The Frenchman looked increasingly comfortable on the grass during qualifying and despite a potential meeting with Andy Murray in round two he could reach at least round three and cause some headaches for many players. The previously mentioned Matteo Berrettini I have reaching two rounds further than his seeding and playing the final, everyone else I liked has a difficult draw. Cam Norrie and Jack Draper for the home team have Federer and Djokovic early, but Norrie could get the better of Federer in the third round.

Jakub: [32] Marin Cilic (CRO)

The 2017 Wimbledon finalist comes into the tournament on great form, taking the title in Stuttgart and making the quarterfinals at Queen’s Club. The first two rounds were kind to Cilic, opening against Salvatore Caruso and facing a qualifier in Trungelliti or Bonzi in the second round. Next is when the challenge begins for Cilic, potentially facing second seed Daniil Medvedev, though the Russian has never made it past the third round. If Cilic gets past Medvedev, I could see him reaching the quarterfinals at Wimbledon as his potential fourth-round opponents include out-of-form seeds (Hurkacz, Dimitrov) or unproven youngsters (Musetti, Ruusuvuori).

Early Exit – Who will suffer the earliest exit, relative to their seeding (or ranking)?

Vithun: [2] Daniil Medvedev (RUS)

Of the four Grand Slams, Wimbledon is the most unpredictable for the men (excluding the champion that is!). Daniil Medvedev, Alexander Zverev and Stefanos Tsitsipas are all due early exits (relative to their seeding). Medvedev and Zverev have never made three consecutive Grand Slam quarter-finals before. Tsitsipas has never made four consecutive Grand Slam quarter-finals before and seven of the last eight first-time Grand Slam finalists have failed to reach the quarter-finals at the following Grand Slam.

Of these players, Medvedev is seeded highest, but expect him to lose earliest (3rd Round, four rounds earlier than his seeding). Whilst Medvedev did just win his first grass-court title in Mallorca, his opening match is against Jan-Lennard Struff who took out his Russian Top 10 compatriot Andrey Rublev in the French Open first round. If he gets past that, he will likely play Marin Cilic in the third round who reached the 2017 Wimbledon final and also won a 2021 grass-court title in Stuttgart. With the bad omen I mentioned, it is unlikely Medvedev will get through both of these matches.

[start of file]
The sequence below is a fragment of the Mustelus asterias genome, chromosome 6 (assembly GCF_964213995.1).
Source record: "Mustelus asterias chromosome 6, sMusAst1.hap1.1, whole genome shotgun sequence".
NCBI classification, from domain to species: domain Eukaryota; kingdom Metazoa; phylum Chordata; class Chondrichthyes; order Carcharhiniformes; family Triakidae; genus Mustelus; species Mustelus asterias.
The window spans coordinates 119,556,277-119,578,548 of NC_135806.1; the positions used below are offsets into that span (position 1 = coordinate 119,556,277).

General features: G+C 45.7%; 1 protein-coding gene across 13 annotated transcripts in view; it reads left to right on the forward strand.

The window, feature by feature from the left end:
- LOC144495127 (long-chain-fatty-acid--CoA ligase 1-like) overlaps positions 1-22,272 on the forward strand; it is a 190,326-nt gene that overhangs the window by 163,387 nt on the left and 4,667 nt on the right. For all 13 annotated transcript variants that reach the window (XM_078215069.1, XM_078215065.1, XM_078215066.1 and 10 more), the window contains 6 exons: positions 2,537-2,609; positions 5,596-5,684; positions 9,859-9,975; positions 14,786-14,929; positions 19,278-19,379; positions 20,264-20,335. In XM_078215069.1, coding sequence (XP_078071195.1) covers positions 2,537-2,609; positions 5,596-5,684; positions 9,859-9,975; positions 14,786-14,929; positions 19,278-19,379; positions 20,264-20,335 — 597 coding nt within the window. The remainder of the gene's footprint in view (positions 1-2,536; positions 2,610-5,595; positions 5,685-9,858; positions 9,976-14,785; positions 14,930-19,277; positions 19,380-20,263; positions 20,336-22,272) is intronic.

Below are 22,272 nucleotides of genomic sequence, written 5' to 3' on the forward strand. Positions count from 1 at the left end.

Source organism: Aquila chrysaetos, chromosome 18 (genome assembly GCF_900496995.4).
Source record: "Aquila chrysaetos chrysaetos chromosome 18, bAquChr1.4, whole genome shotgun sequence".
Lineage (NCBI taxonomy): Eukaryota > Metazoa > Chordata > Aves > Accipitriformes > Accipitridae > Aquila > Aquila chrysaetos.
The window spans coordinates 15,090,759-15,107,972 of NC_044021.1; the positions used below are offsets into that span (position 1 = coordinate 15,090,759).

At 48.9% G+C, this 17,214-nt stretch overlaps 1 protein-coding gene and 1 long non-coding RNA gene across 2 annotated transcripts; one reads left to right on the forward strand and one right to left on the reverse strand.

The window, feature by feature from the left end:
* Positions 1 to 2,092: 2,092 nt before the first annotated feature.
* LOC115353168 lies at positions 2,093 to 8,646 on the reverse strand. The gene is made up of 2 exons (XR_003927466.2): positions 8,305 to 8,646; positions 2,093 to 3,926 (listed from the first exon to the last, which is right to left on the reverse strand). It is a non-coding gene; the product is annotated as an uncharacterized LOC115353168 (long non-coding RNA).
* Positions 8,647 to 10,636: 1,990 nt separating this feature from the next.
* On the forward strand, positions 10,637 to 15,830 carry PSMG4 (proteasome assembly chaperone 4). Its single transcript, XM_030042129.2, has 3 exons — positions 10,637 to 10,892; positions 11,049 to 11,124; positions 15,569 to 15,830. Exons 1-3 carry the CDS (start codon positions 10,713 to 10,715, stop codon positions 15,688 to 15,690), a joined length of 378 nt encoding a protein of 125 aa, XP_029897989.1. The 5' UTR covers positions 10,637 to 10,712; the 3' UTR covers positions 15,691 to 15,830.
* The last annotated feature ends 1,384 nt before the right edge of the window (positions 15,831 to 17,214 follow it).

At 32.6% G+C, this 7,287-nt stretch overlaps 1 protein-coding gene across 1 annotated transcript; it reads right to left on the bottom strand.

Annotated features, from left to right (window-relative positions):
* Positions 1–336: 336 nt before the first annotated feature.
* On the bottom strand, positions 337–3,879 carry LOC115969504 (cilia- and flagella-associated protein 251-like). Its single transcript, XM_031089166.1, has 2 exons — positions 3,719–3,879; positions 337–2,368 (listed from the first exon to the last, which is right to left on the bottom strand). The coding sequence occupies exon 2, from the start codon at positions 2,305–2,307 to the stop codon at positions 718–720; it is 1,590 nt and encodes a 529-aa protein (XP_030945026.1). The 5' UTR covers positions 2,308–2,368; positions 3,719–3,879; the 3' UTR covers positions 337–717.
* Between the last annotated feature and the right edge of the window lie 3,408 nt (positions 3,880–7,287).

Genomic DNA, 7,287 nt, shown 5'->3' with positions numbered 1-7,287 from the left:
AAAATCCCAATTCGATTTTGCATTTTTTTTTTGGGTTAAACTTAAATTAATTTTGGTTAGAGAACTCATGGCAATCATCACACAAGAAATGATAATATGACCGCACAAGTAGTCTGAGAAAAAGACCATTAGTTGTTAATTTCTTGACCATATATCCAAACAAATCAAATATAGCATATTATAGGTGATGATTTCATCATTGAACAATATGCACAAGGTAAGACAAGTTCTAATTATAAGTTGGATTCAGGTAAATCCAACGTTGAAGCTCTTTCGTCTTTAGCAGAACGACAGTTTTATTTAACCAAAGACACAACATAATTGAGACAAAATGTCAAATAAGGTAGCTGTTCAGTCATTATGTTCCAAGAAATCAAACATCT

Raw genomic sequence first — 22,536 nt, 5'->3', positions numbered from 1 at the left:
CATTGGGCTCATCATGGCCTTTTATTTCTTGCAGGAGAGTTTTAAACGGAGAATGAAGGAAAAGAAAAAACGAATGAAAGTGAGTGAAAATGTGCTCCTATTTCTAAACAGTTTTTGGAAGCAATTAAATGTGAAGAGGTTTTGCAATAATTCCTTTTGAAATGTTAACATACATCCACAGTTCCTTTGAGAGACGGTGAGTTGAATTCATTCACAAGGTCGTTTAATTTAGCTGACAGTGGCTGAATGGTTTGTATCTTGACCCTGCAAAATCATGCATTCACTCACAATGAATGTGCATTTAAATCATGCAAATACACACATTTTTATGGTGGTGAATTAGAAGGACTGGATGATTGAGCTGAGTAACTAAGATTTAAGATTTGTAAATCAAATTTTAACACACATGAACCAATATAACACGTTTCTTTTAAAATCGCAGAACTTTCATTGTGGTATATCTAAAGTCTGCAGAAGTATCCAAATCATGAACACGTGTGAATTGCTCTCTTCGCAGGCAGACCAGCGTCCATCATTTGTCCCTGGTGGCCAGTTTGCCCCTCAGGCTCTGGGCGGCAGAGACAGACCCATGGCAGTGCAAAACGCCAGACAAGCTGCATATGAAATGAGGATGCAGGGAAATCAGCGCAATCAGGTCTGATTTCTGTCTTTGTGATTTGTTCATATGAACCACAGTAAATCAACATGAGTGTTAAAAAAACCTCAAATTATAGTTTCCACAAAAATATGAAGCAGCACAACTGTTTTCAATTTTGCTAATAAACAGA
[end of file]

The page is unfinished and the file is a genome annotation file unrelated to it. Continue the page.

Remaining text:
However, the most likely opening round exit for a Top 16 seed will be 14th seed Hubert Hurkacz. He has suffered the fate which we have seen countless times in the WTA but rarely in the ATP – an unheralded player having a huge result (winning the Miami Masters) and then faltering under the pressure of being a high-ranked player (six-match losing streak) as they achieved peak success quicker than their ability suggested. An opening match against the talented Lorenzo Musetti who reached the 4th Round of the French Open (and took two sets of Djokovic) is unlikely to change his fortunes.

Anurag: [9] Diego Schwartzman (ARG)

Who else would that be at Wimbledon? The Argentine has not got much of a footing on grass. To add to that, not only does he underperform in pressure situations, Schwartzman lacks a necessary weapon on grass – a dominant serve. The draw may not help his chances either. Even if he brings all he has got to the court, it is a tall order for him. Paire is in poor form. So, I am looking at a second round exit, if not earlier.

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Damian: [9] Diego Schwartzman (ARG)

As usual, it’s a matter of which Benoit Paire comes out to play him in the opening round. However, it’s statistically the Frenchman’s best slam and his all-or-nothing game usually works out quite well on the grass. The draw eases up a bit later but I still wouldn’t expect any deep run from the Argentinian on this particular surface. Daniil Medvedev’s another one that could be in trouble with Jan-Lennard Struff in his opener and then potentially Marin Cilic in the third round. He’s a much, much stronger grass-courter than Schwartzman though.

Damian: [8] Roberto Bautista Agut (ESP)

I think there are a lot of seeds in trouble in round one. Daniil Medvedev would not have enjoyed seeing Jan-Lennard Struff’s name come out for him in the opener. Shapovalov might struggle against the experienced Philipp Kohlschreiber but I am picking RBA to depart against the hardy John Millman.

Jakub: [13] Gael Monfils (FRA)

Went for an easy pick here if we’re looking at underperforming compared to seeding with Monfils. The Frenchman is seeded 13th, thus seeded for the fourth round which he has only reached at Wimbledon once. The 34-year-old has been struggling immensely since the pandemic, his record being 2-12 since the restart. Grass is his worst surface, Wimbledon his worst slam, and he faces qualifier Christopher O’Connell, who won three tight matches to qualify. A first-round exit for Monfils is to be expected.